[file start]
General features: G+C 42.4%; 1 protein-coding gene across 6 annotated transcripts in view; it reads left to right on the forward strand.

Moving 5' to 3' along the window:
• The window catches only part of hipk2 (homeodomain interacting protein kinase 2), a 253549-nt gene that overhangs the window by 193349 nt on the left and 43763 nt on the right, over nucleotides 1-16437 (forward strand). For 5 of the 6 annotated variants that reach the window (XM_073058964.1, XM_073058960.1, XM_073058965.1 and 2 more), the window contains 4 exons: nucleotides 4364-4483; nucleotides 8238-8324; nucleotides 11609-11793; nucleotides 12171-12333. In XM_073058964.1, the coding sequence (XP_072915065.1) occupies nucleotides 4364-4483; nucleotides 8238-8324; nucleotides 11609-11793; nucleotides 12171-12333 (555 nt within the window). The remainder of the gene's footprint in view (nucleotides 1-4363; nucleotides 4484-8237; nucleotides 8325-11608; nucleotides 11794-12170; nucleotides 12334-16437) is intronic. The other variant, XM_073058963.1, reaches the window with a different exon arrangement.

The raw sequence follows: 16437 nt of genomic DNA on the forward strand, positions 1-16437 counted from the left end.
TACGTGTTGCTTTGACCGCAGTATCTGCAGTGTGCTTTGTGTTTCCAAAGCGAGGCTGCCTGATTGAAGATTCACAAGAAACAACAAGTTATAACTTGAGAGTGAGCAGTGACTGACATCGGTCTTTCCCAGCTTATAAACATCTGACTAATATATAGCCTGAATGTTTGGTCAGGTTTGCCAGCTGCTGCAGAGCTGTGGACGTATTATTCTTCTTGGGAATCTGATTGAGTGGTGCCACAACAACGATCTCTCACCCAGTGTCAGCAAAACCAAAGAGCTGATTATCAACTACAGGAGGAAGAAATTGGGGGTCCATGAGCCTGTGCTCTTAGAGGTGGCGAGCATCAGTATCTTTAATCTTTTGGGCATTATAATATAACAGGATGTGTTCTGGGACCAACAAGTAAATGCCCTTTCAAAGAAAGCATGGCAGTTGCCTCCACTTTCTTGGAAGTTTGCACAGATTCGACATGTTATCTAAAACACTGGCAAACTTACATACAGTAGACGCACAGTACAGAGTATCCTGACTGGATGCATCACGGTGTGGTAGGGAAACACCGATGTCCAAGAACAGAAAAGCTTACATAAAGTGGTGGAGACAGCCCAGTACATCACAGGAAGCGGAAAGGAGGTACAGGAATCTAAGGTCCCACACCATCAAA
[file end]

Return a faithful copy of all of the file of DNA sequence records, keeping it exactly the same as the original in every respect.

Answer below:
General features: G+C 42.4%; 1 protein-coding gene across 6 annotated transcripts in view; it reads left to right on the forward strand.

Moving 5' to 3' along the window:
• The window catches only part of hipk2 (homeodomain interacting protein kinase 2), a 253549-nt gene that overhangs the window by 193349 nt on the left and 43763 nt on the right, over nucleotides 1-16437 (forward strand). For 5 of the 6 annotated variants that reach the window (XM_073058964.1, XM_073058960.1, XM_073058965.1 and 2 more), the window contains 4 exons: nucleotides 4364-4483; nucleotides 8238-8324; nucleotides 11609-11793; nucleotides 12171-12333. In XM_073058964.1, the coding sequence (XP_072915065.1) occupies nucleotides 4364-4483; nucleotides 8238-8324; nucleotides 11609-11793; nucleotides 12171-12333 (555 nt within the window). The remainder of the gene's footprint in view (nucleotides 1-4363; nucleotides 4484-8237; nucleotides 8325-11608; nucleotides 11794-12170; nucleotides 12334-16437) is intronic. The other variant, XM_073058963.1, reaches the window with a different exon arrangement.

The raw sequence follows: 16437 nt of genomic DNA on the forward strand, positions 1-16437 counted from the left end.
TACGTGTTGCTTTGACCGCAGTATCTGCAGTGTGCTTTGTGTTTCCAAAGCGAGGCTGCCTGATTGAAGATTCACAAGAAACAACAAGTTATAACTTGAGAGTGAGCAGTGACTGACATCGGTCTTTCCCAGCTTATAAACATCTGACTAATATATAGCCTGAATGTTTGGTCAGGTTTGCCAGCTGCTGCAGAGCTGTGGACGTATTATTCTTCTTGGGAATCTGATTGAGTGGTGCCACAACAACGATCTCTCACCCAGTGTCAGCAAAACCAAAGAGCTGATTATCAACTACAGGAGGAAGAAATTGGGGGTCCATGAGCCTGTGCTCTTAGAGGTGGCGAGCATCAGTATCTTTAATCTTTTGGGCATTATAATATAACAGGATGTGTTCTGGGACCAACAAGTAAATGCCCTTTCAAAGAAAGCATGGCAGTTGCCTCCACTTTCTTGGAAGTTTGCACAGATTCGACATGTTATCTAAAACACTGGCAAACTTACATACAGTAGACGCACAGTACAGAGTATCCTGACTGGATGCATCACGGTGTGGTAGGGAAACACCGATGTCCAAGAACAGAAAAGCTTACATAAAGTGGTGGAGACAGCCCAGTACATCACAGGAAGCGGAAAGGAGGTACAGGAATCTAAGGTCCCACACCATCAAA